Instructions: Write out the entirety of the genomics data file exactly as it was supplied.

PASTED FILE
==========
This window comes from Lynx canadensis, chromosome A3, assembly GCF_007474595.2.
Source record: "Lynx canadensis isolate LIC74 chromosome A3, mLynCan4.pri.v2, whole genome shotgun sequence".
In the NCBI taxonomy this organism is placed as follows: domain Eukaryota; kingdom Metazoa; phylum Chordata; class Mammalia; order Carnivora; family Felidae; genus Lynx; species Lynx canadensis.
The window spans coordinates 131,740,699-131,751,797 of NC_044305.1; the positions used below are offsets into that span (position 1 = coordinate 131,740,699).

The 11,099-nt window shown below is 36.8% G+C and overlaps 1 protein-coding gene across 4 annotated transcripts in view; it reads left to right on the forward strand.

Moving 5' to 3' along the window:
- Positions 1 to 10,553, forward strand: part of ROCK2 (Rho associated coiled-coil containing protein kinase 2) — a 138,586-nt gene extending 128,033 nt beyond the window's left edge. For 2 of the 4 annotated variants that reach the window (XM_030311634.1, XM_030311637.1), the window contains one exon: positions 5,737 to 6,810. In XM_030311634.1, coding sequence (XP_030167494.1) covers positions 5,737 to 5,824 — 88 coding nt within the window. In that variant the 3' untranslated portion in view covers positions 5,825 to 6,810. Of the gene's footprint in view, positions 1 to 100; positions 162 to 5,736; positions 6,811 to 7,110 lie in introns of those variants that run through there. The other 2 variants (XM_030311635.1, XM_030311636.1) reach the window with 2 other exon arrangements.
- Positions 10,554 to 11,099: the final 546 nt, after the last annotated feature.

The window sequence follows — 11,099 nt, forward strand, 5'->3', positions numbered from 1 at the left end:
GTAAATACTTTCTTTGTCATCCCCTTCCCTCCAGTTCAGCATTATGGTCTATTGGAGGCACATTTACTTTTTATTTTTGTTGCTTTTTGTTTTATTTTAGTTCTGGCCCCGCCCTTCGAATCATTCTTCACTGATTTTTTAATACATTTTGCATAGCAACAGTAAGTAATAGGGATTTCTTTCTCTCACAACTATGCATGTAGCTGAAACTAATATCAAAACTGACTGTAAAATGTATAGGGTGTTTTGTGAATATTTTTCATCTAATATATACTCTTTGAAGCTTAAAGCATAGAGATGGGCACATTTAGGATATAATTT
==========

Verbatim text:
This window comes from Lynx canadensis, chromosome A3, assembly GCF_007474595.2.
Source record: "Lynx canadensis isolate LIC74 chromosome A3, mLynCan4.pri.v2, whole genome shotgun sequence".
In the NCBI taxonomy this organism is placed as follows: domain Eukaryota; kingdom Metazoa; phylum Chordata; class Mammalia; order Carnivora; family Felidae; genus Lynx; species Lynx canadensis.
The window spans coordinates 131,740,699-131,751,797 of NC_044305.1; the positions used below are offsets into that span (position 1 = coordinate 131,740,699).

The 11,099-nt window shown below is 36.8% G+C and overlaps 1 protein-coding gene across 4 annotated transcripts in view; it reads left to right on the forward strand.

Moving 5' to 3' along the window:
- Positions 1 to 10,553, forward strand: part of ROCK2 (Rho associated coiled-coil containing protein kinase 2) — a 138,586-nt gene extending 128,033 nt beyond the window's left edge. For 2 of the 4 annotated variants that reach the window (XM_030311634.1, XM_030311637.1), the window contains one exon: positions 5,737 to 6,810. In XM_030311634.1, coding sequence (XP_030167494.1) covers positions 5,737 to 5,824 — 88 coding nt within the window. In that variant the 3' untranslated portion in view covers positions 5,825 to 6,810. Of the gene's footprint in view, positions 1 to 100; positions 162 to 5,736; positions 6,811 to 7,110 lie in introns of those variants that run through there. The other 2 variants (XM_030311635.1, XM_030311636.1) reach the window with 2 other exon arrangements.
- Positions 10,554 to 11,099: the final 546 nt, after the last annotated feature.

The window sequence follows — 11,099 nt, forward strand, 5'->3', positions numbered from 1 at the left end:
GTAAATACTTTCTTTGTCATCCCCTTCCCTCCAGTTCAGCATTATGGTCTATTGGAGGCACATTTACTTTTTATTTTTGTTGCTTTTTGTTTTATTTTAGTTCTGGCCCCGCCCTTCGAATCATTCTTCACTGATTTTTTAATACATTTTGCATAGCAACAGTAAGTAATAGGGATTTCTTTCTCTCACAACTATGCATGTAGCTGAAACTAATATCAAAACTGACTGTAAAATGTATAGGGTGTTTTGTGAATATTTTTCATCTAATATATACTCTTTGAAGCTTAAAGCATAGAGATGGGCACATTTAGGATATAATTT